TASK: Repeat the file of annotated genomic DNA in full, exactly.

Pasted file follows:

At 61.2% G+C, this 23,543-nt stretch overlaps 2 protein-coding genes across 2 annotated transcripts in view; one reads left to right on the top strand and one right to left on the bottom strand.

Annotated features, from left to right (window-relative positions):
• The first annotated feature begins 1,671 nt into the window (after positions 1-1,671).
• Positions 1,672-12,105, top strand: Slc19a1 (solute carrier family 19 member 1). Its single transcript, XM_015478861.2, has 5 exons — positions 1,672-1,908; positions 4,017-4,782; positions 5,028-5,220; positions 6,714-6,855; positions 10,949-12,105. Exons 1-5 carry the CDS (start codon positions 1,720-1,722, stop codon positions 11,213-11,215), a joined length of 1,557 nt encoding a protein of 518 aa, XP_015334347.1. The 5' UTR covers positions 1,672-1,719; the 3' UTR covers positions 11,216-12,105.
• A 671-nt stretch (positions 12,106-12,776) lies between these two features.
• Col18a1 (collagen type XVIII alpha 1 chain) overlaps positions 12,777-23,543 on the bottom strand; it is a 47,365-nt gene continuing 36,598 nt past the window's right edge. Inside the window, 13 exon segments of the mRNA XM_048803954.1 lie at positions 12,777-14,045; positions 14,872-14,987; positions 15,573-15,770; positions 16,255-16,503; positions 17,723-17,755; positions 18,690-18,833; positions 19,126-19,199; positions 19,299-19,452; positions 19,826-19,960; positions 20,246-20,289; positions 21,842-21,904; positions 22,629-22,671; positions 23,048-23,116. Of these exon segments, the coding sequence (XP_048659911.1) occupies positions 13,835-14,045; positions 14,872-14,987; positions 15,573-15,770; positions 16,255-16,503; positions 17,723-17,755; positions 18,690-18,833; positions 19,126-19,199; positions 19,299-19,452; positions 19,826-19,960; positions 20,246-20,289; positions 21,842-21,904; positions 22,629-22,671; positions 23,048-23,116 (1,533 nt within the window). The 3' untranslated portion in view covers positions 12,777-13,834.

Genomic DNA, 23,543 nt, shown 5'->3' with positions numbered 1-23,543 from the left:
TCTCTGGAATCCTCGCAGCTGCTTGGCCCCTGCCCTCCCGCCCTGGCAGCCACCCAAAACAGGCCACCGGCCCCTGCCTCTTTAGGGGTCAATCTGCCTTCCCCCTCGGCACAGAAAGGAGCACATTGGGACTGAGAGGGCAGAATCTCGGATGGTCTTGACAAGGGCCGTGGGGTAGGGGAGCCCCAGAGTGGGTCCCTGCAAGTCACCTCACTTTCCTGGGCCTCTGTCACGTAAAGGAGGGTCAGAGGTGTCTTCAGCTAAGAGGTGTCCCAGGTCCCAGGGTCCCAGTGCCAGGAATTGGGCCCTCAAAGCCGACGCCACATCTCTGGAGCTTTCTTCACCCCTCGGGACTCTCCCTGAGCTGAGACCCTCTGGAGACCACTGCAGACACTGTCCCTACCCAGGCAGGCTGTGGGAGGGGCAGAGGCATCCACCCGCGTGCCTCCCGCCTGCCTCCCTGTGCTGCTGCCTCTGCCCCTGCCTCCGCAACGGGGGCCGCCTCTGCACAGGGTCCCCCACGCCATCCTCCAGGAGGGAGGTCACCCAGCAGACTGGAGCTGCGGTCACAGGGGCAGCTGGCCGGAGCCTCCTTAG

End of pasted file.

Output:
At 61.2% G+C, this 23,543-nt stretch overlaps 2 protein-coding genes across 2 annotated transcripts in view; one reads left to right on the top strand and one right to left on the bottom strand.

Annotated features, from left to right (window-relative positions):
• The first annotated feature begins 1,671 nt into the window (after positions 1-1,671).
• Positions 1,672-12,105, top strand: Slc19a1 (solute carrier family 19 member 1). Its single transcript, XM_015478861.2, has 5 exons — positions 1,672-1,908; positions 4,017-4,782; positions 5,028-5,220; positions 6,714-6,855; positions 10,949-12,105. Exons 1-5 carry the CDS (start codon positions 1,720-1,722, stop codon positions 11,213-11,215), a joined length of 1,557 nt encoding a protein of 518 aa, XP_015334347.1. The 5' UTR covers positions 1,672-1,719; the 3' UTR covers positions 11,216-12,105.
• A 671-nt stretch (positions 12,106-12,776) lies between these two features.
• Col18a1 (collagen type XVIII alpha 1 chain) overlaps positions 12,777-23,543 on the bottom strand; it is a 47,365-nt gene continuing 36,598 nt past the window's right edge. Inside the window, 13 exon segments of the mRNA XM_048803954.1 lie at positions 12,777-14,045; positions 14,872-14,987; positions 15,573-15,770; positions 16,255-16,503; positions 17,723-17,755; positions 18,690-18,833; positions 19,126-19,199; positions 19,299-19,452; positions 19,826-19,960; positions 20,246-20,289; positions 21,842-21,904; positions 22,629-22,671; positions 23,048-23,116. Of these exon segments, the coding sequence (XP_048659911.1) occupies positions 13,835-14,045; positions 14,872-14,987; positions 15,573-15,770; positions 16,255-16,503; positions 17,723-17,755; positions 18,690-18,833; positions 19,126-19,199; positions 19,299-19,452; positions 19,826-19,960; positions 20,246-20,289; positions 21,842-21,904; positions 22,629-22,671; positions 23,048-23,116 (1,533 nt within the window). The 3' untranslated portion in view covers positions 12,777-13,834.

Genomic DNA, 23,543 nt, shown 5'->3' with positions numbered 1-23,543 from the left:
TCTCTGGAATCCTCGCAGCTGCTTGGCCCCTGCCCTCCCGCCCTGGCAGCCACCCAAAACAGGCCACCGGCCCCTGCCTCTTTAGGGGTCAATCTGCCTTCCCCCTCGGCACAGAAAGGAGCACATTGGGACTGAGAGGGCAGAATCTCGGATGGTCTTGACAAGGGCCGTGGGGTAGGGGAGCCCCAGAGTGGGTCCCTGCAAGTCACCTCACTTTCCTGGGCCTCTGTCACGTAAAGGAGGGTCAGAGGTGTCTTCAGCTAAGAGGTGTCCCAGGTCCCAGGGTCCCAGTGCCAGGAATTGGGCCCTCAAAGCCGACGCCACATCTCTGGAGCTTTCTTCACCCCTCGGGACTCTCCCTGAGCTGAGACCCTCTGGAGACCACTGCAGACACTGTCCCTACCCAGGCAGGCTGTGGGAGGGGCAGAGGCATCCACCCGCGTGCCTCCCGCCTGCCTCCCTGTGCTGCTGCCTCTGCCCCTGCCTCCGCAACGGGGGCCGCCTCTGCACAGGGTCCCCCACGCCATCCTCCAGGAGGGAGGTCACCCAGCAGACTGGAGCTGCGGTCACAGGGGCAGCTGGCCGGAGCCTCCTTAG